Eva Jensen had no idea as she walked around an innocuous tree in Great
Basin National Park that she was about to discover something that would capture the world’s attention last November.
“I went around the tree and it was just leaning there,” Jensen, the Cultural Resource Program Manager for the national park, said.
There it was, a Winchester rifle, just leaning on the tree as though its owner was coming back for it. The rifle, which showed signs of heavy use and wear, was manufactured in February of 1882 according to the Buffalo Bill Center of the West museum in Cody, Wyoming.
The museum, which keeps all the records for classic rifles such as the Winchester, used the serial number from the gun to track its origin. The records also show that the gun was kept in a warehouse until it was purchased in June of 1882, but does not contain where or who it was shipped to.
“We really don’t know how long it has been there. It appears to have been a well-used rifle just based on the wear. It wasn’t brand new, it was just leaned there like it had been left behind,” Jensen said.
Excited by the find, Jensen said she posted her group’s findings on the Great Basin National Park’s Facebook page. Less than a week later, Facebook picked up the story as a trending topic, posting a link to the story on the feeds of the social media platform’s a billion plus users. Jensen, who admits she is better versed in artifacts from the past than the technology of today, didn’t realize the wave of attention the park was about to receive.
“The story trended on Facebook three times that week I’ve been told. Apparently that is a big deal,” she said.
It wasn’t long after that before her and her staff began receiving phone calls by the hundreds. Jensen was being interviewed by reporters from the LA Times and Wall Street Journal. As tends to happen when a story goes viral online, the news spread to Europe and Asia.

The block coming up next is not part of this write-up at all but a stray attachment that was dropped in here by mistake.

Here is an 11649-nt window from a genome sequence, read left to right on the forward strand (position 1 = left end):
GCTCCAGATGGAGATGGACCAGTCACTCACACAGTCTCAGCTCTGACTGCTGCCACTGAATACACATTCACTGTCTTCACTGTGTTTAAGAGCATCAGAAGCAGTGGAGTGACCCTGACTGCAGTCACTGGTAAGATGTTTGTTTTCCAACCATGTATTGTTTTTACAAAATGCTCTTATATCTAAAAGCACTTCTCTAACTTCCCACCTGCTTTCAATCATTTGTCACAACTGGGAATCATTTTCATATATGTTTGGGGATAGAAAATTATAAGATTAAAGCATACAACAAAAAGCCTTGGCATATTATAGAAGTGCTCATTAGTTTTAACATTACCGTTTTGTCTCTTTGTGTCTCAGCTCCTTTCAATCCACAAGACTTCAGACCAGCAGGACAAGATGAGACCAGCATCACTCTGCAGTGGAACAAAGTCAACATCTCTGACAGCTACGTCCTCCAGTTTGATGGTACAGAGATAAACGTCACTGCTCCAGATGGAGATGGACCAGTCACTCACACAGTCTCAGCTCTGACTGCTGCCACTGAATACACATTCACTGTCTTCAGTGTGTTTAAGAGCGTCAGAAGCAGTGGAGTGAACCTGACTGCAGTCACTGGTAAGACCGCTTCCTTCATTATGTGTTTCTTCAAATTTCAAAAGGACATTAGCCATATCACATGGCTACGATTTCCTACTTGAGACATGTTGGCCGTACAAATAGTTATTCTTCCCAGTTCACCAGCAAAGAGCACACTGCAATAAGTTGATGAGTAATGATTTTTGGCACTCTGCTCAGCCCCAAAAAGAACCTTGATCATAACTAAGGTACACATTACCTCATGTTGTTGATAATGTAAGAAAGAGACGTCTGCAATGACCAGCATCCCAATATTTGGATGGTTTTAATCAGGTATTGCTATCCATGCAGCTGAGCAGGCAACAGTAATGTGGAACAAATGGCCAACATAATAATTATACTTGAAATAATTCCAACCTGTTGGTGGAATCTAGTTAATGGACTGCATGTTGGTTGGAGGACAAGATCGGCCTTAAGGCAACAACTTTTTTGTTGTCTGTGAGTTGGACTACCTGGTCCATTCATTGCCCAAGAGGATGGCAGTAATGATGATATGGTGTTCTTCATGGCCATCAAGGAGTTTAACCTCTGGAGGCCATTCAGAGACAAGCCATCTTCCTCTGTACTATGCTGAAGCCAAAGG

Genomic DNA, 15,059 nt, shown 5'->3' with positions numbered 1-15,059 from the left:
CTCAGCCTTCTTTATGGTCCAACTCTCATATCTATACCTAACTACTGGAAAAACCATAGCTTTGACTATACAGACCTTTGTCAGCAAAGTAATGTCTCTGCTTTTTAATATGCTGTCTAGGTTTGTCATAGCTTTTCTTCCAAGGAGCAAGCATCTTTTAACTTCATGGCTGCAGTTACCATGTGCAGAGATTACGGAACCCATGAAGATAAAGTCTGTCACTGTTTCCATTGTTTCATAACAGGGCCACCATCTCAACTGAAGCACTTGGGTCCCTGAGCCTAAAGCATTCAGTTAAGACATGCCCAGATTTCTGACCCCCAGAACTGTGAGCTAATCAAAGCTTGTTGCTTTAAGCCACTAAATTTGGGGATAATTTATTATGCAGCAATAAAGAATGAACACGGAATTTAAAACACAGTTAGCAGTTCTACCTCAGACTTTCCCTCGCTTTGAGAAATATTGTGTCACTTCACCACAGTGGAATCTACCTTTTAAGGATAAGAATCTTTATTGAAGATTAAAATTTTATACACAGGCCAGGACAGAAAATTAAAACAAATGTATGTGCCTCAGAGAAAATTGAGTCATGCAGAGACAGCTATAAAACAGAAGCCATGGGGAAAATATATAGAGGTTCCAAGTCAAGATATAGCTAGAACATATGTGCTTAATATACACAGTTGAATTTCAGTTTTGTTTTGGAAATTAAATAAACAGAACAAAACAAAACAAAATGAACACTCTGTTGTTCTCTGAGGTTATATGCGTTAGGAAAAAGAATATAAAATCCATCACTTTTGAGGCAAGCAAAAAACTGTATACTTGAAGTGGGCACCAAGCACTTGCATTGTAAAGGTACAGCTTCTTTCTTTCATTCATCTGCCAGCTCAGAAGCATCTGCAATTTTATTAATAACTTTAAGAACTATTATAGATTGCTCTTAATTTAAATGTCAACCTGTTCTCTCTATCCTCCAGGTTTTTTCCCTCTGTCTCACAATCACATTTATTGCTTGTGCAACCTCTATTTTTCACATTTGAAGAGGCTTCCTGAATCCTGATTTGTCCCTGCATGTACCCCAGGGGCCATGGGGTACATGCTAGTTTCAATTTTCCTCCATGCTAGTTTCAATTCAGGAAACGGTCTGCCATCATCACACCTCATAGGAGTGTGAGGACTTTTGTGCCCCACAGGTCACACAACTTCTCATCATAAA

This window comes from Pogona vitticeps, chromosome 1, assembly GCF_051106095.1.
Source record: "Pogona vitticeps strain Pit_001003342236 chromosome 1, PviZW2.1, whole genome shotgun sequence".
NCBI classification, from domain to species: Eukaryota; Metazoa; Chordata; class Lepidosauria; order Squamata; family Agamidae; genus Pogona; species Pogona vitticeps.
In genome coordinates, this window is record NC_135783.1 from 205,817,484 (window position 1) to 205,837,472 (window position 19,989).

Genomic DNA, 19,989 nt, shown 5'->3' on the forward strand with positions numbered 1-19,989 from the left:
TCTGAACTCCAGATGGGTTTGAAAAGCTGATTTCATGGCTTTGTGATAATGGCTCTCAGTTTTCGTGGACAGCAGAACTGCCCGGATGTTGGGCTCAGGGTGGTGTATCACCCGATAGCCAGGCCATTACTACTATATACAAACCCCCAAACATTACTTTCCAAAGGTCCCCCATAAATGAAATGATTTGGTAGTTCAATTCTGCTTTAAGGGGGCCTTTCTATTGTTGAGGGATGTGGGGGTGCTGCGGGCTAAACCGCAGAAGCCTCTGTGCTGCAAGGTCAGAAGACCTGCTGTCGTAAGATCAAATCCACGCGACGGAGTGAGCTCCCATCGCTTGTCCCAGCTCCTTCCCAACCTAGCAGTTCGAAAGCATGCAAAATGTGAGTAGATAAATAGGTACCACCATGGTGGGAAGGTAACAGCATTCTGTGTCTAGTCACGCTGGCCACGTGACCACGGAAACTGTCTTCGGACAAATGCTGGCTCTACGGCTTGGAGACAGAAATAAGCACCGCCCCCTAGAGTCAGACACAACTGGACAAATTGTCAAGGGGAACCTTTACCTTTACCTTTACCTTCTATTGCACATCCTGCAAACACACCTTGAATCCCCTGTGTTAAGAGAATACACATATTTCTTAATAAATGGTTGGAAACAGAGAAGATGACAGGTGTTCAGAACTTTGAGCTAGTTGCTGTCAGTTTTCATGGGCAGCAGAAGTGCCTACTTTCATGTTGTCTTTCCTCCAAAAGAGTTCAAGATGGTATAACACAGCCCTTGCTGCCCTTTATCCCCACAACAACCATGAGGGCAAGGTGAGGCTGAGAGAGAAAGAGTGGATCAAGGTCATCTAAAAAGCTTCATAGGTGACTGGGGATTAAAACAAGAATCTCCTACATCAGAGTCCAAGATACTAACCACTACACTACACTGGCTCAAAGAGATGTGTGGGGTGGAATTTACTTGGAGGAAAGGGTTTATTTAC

“I got a call about it from Florence, Italy and through a Google search, my sister said she saw it in a Tokyo newspaper,” Jensen said.
The rifle is not Jensen’s first historical find, far from it. Having worked as an archeologist, Jensen said she has found spearheads that date far further than the rifle, into the thousands of years. And yet, it is the Winchester, and its unusual placement, that has become the biggest discovery of her career. When asked why she thought that was, Jensen said it has to do with the mystery surrounding it.
“We told what we knew and what we were able to find out but everybody who sees the pictures wonders the same thing, ‘Why would you put your rifle down and just leave it there?’ It is just up to the imagination at that point,” she said.
Several locals from the area thought they might come up with the answer of who the rifle’s owner was, bringing old photos of grandfathers who used to own a Winchester rifle. Jensen examined each one, but has so far not found a match.
Though the mystery remains, visitors will have to wait until fall to view the rifle itself. After holding an initial viewing at the park, Jensen said the gun was in the process of being sent to the Buffalo Bill museum.
“They will be taking care of it to make sure it doesn’t fall apart anymore. We just want to stabilize it in the condition it is in right now,” Jensen said.
But for those looking to see the historical piece and try to solve the mystery themselves, the Winchester rifle will return to Great Basin National Park in the fall to coincide with the park’s 35 year anniversary and the 100 year anniversary of the National Service.